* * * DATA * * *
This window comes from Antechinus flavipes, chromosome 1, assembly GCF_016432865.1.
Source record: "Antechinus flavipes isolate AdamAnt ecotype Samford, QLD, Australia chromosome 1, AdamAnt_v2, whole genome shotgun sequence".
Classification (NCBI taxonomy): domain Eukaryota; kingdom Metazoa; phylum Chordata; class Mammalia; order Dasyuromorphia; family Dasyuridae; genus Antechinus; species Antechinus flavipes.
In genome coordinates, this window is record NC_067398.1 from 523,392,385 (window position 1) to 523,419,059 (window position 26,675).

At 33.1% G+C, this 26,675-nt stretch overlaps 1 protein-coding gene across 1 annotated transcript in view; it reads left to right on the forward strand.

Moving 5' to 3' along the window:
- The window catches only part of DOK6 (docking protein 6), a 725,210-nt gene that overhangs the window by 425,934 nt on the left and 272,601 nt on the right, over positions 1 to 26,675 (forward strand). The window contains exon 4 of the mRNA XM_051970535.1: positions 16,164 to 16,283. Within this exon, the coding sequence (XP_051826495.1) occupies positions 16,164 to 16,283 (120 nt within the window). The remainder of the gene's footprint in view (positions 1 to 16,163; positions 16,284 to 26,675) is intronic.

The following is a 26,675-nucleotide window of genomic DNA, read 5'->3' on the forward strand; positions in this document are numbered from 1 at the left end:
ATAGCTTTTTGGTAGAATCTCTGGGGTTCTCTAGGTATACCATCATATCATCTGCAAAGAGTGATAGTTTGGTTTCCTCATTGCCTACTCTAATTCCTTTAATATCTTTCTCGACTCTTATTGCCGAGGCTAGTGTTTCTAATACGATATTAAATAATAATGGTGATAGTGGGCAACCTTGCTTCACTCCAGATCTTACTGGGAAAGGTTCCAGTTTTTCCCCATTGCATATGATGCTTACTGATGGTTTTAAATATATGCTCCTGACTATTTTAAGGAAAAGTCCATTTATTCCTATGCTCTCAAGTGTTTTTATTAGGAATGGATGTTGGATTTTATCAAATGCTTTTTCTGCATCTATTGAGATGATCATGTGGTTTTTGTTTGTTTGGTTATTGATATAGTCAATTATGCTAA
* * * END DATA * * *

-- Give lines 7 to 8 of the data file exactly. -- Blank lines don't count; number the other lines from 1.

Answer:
- The window catches only part of DOK6 (docking protein 6), a 725,210-nt gene that overhangs the window by 425,934 nt on the left and 272,601 nt on the right, over positions 1 to 26,675 (forward strand). The window contains exon 4 of the mRNA XM_051970535.1: positions 16,164 to 16,283. Within this exon, the coding sequence (XP_051826495.1) occupies positions 16,164 to 16,283 (120 nt within the window). The remainder of the gene's footprint in view (positions 1 to 16,163; positions 16,284 to 26,675) is intronic.

The following is a 26,675-nucleotide window of genomic DNA, read 5'->3' on the forward strand; positions in this document are numbered from 1 at the left end: